Distribution companies Thursday won a battle to hold down costs of using TransCanada Corp.'s natural gas mainline when the National Energy Board (NEB) rejected a complex proposal to raise storage charges.
Centra Gas Manitoba, Union Gas (Spectra) in southwestern Ontario, and Enbridge Gas in the Toronto-Ottawa region successfully defended separate service contracts, dating back to 1975, which recognized variable and unpredictable seasonal needs.
TransCanada unsuccessfully sought to replace the traditional arrangements with a uniform, mathematical cost formula for stockpiling and withdrawing gas on demand in a delivery role known as STS, short for Storage Transportation Service.
In denying the application, NEB said, "The geographic location of market relative to storage and local distribution company (LDC)-specific requirements, such as market and load characteristics, were determinative considerations for the non-standard provisions."
The victorious distributors' franchise areas span a wide range of seasonal conditions. Continental climate extremes and prolonged heating seasons in Manitoba earn its capital, Winnipeg, the nickname of Winterpeg. Southwestern and eastern Ontario, although snowy and frosty by U.S. standards, rank as milder on the Canadian weather scale.
NEB rejected attempts by TransCanada to justify a uniform STS cost regime on theoretical grounds of consistency. The ruling said, "Given the geography of individual LDC franchises and variances in weather-driven demand patterns, the service is inherently non-standard."
No forecasts of the total revenue increase that TransCanada hoped to achieve were made during the long and complicated case, which began last April. Added costs for each distributor were hotly debated.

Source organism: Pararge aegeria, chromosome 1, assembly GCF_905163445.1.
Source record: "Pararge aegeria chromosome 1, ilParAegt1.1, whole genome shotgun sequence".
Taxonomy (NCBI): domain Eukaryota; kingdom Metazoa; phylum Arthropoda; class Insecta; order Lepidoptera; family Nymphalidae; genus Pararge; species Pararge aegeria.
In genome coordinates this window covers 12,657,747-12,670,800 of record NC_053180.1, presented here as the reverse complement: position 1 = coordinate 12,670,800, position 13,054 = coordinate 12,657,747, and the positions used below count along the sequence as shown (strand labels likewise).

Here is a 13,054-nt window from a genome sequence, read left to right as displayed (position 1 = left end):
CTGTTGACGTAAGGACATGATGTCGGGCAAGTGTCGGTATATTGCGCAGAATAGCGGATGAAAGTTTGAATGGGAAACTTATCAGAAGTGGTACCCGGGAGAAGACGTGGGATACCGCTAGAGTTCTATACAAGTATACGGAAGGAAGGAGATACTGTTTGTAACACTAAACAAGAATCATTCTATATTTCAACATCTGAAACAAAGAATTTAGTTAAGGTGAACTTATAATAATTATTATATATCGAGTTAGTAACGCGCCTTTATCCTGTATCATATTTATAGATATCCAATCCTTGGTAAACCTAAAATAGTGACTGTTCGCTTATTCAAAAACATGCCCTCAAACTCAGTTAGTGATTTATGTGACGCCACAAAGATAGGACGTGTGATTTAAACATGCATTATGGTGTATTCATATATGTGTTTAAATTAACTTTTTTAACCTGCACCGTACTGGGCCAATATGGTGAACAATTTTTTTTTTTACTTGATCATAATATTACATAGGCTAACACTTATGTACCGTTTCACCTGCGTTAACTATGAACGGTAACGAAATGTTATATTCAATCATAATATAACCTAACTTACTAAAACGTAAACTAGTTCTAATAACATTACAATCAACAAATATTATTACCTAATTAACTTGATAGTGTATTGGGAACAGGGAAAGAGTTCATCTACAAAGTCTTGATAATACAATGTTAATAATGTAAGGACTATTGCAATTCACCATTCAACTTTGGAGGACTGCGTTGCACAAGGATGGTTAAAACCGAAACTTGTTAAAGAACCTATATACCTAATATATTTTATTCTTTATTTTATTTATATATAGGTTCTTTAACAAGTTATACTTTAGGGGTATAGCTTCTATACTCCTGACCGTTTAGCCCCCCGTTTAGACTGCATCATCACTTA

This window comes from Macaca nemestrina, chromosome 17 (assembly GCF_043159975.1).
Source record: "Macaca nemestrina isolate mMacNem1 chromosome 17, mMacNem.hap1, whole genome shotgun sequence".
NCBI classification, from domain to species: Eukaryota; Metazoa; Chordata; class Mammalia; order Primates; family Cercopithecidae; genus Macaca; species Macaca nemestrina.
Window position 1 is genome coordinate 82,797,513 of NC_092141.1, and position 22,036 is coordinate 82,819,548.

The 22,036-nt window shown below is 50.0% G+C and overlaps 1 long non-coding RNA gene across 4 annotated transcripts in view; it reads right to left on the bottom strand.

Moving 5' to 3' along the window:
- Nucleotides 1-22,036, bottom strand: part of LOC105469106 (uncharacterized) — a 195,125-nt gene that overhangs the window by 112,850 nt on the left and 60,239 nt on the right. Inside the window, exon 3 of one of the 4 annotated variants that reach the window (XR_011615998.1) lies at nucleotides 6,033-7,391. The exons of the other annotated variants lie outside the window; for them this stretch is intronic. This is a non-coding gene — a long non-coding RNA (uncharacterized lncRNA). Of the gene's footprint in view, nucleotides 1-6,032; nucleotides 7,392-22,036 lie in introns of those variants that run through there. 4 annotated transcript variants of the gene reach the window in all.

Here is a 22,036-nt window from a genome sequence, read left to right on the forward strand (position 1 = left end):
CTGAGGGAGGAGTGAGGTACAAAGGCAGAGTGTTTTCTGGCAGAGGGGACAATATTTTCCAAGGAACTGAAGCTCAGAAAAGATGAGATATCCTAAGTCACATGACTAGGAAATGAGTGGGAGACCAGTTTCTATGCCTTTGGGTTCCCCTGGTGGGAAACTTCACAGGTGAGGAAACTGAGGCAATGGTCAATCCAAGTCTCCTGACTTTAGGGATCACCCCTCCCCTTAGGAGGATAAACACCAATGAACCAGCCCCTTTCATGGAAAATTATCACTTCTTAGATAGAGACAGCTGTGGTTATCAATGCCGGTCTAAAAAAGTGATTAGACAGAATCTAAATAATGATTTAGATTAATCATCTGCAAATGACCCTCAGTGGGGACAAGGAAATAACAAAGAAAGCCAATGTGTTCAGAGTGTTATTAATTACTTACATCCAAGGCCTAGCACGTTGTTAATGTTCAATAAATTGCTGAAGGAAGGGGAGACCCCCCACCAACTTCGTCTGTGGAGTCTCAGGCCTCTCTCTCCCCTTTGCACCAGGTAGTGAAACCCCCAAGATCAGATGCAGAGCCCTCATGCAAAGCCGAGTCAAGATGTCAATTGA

But toll effects of the failed proposal were protested as liable to be steep. Union predicted its costs alone for Mainline STS would jump by 250-300%, up to C$40-52.6 million per year (US$30-39 million) from C$16 million (US$12 million).
NEB also ruled that TransCanada customers "fairly expected a level of toll certainty and stability" under a settlement and associated board ruling on Mainline costs for the period 2014-2020. The STS ruling said TransCanada's "proposed tariff amendments would result in a substantial disruption to the expected toll certainty and stability."
NEB added, "Now is not the time to make significant changes to STS, a fundamental service that the LDCs rely on for seasonal and daily balancing and have relied on for many years in its current form."
TransCanada's next opportunity to try for big Mainline changes will roll around when the 2014-2020 package runs out. NEB said a major overhaul is already foreshadowed by declared intentions to seek differing "segmented" tolls on western and eastern legs of the 3,500-kilometer (2,200-mile) national gas freeway from Alberta to Quebec, which was the world's longest pipeline when it was completed in 1959.